I don’t thing many people would argue that Hondo is the best of John Wayne’s movies. Similarly, I don’t many will argue against it being among his best both as a western and as a performance from Wayne. But if ever there was a movie that illustrated what John Wayne did onscreen, how he came across and essentially provided a definition for those words “John Wayne,” it’s Hondo.
Subversive Preston Sturges and Morgan’s Creek
Eddie Bracken just looks funny. It’s not in a physically distorted way; it has something to do with the innocent, cherubic quality of his face that makes you smile. And when he starts moving? You start to laugh.
Playing it straight: The Lady Eve
I foolishly put a poll on Facebook asking people what movie they felt was Preston Sturges’ best. It was foolish because I used the word “best” when I should have used “favourite” or some other word. How can you pick a “best” Sturges when there are a fistful of movies that could vie for the top with legitimacy? However … as it turns out, though a very small sampling, tied at the top of the results were Sullivan’s Travels and …
Dodsworth: I love a surprise
I had planned to watch The Third Man last night. I had planned to watch the hockey game (Stanley Cup finals). I was undecided which way to go. Maybe I’d see how the first period went and, if not well, switch to the Carol Reed movie?
As it turns out, William Wyler took the decision out of my hands …
A manly Greta Garbo
Garbo talks! Garbo returns! Garbo rules!
And so on.
Greta Garbo was a big deal when she was alive and her star ascendant. It’s difficult to really get a sense for someone’s popularity when it is read about historically and not something lived. How does someone growing up in the Beatles heyday communicate the zeitgeist of the period in a way that gets across the visceral feel?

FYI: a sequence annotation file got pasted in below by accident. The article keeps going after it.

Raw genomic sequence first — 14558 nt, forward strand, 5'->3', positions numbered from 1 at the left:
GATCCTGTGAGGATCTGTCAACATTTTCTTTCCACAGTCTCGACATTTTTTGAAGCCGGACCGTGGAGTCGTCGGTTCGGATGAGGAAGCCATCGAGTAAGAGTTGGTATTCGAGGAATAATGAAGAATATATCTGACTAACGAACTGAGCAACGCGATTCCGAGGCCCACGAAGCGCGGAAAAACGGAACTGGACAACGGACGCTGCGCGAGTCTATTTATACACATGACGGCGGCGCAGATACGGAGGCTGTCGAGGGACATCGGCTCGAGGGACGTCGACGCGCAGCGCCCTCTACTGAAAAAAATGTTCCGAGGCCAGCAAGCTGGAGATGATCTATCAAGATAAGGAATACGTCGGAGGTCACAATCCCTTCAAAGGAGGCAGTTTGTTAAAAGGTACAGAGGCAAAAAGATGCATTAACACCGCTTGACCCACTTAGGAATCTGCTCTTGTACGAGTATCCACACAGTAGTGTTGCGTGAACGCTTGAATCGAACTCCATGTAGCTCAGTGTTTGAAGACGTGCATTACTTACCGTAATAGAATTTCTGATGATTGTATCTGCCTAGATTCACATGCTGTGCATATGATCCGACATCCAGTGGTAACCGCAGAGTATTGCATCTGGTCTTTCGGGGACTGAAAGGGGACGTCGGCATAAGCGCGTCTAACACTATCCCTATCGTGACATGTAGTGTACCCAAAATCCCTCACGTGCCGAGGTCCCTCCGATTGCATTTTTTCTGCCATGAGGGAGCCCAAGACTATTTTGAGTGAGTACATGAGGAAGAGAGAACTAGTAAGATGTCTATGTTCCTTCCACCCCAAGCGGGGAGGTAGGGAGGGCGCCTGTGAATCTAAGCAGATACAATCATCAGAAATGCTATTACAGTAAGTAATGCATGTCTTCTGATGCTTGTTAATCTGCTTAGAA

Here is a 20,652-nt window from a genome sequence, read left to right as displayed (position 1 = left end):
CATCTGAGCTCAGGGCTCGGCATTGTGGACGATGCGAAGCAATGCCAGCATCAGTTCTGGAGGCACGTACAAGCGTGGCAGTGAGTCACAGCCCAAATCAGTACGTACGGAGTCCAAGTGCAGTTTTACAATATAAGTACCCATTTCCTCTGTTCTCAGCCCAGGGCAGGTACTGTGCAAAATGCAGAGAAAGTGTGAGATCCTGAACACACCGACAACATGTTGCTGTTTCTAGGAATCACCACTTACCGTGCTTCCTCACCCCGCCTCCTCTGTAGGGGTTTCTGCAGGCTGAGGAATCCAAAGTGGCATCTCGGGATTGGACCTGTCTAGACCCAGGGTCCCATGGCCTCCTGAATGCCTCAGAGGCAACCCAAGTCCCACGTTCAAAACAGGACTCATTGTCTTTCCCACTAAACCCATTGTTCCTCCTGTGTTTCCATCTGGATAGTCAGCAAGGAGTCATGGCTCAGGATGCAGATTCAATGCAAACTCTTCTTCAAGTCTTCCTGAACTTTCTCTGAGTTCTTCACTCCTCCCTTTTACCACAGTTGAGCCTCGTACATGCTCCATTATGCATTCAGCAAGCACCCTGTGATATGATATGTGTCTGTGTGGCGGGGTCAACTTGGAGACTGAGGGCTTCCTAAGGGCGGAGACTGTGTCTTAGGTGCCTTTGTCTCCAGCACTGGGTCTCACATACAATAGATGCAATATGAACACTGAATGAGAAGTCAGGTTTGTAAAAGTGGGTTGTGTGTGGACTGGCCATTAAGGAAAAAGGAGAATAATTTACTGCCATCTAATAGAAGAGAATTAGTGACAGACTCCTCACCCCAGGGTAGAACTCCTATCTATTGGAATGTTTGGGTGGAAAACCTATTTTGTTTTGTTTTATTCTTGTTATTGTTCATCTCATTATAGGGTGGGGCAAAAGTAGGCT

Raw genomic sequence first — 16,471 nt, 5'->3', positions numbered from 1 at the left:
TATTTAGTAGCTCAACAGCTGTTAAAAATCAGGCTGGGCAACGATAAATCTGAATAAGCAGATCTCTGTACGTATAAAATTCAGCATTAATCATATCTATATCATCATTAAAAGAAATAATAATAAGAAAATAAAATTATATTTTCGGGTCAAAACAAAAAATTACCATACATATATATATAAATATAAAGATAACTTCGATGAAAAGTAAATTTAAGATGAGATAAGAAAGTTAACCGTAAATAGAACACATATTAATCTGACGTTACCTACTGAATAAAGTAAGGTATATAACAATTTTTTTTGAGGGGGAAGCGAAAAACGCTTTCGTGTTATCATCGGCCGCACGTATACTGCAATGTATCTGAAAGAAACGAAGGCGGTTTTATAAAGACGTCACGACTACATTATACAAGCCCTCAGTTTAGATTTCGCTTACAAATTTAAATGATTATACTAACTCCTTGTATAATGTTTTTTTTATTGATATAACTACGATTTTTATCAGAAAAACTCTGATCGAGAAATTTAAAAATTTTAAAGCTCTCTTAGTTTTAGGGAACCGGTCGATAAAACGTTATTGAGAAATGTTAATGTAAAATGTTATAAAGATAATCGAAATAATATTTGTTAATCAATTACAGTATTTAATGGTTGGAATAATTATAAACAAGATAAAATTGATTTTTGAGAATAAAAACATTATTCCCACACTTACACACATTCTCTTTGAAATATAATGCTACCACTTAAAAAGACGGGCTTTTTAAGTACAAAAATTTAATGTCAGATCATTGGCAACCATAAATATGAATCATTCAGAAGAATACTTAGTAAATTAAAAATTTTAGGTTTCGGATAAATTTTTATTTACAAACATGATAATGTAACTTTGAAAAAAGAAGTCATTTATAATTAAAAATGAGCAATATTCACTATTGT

The great and debatable Red River
I really go on a ramble here about this movie, though it is more a ramble about John Wayne’s acting and speech pattern than the film. This is considered one of the great westerns by many and I would be among them. However, while I like Wayne in it and think it’s one of his best roles, it is not my favourite John Wayne performance.
Errol Flynn loses a step, gains some gravity
No snide comment is implied by “Errol Flynn … gains some gravity,” though by the time this movie was made the older Flynn had put on a few pounds. Rather, his performance has a bit of weight that wasn’t there in the younger Flynn’s roles. You can see it in this movie, The Master of Ballantrae, though I don’t think anyone would rate the movie itself terribly high.
The curious hybrid called Deep Impact
When is a disaster movie not a disaster movie (even though it’s a disaster movie)? The answer is when it’s a Mimi Leder directed disaster movie and the usual trappings of the genre are downplayed and others, usually dealt with in an offhand manner, are lingered over.
High Sierra: When the bad guy is the good guy
I recently finished reading Stefan Kanfer’s Tough Without a Gun: The Life and Extraordinary Afterlife of Humphrey Bogart. (The title is from something Raymond Chandler said of Bogart.) So of course, I’m back to watching Bogart movies, at least for the time being.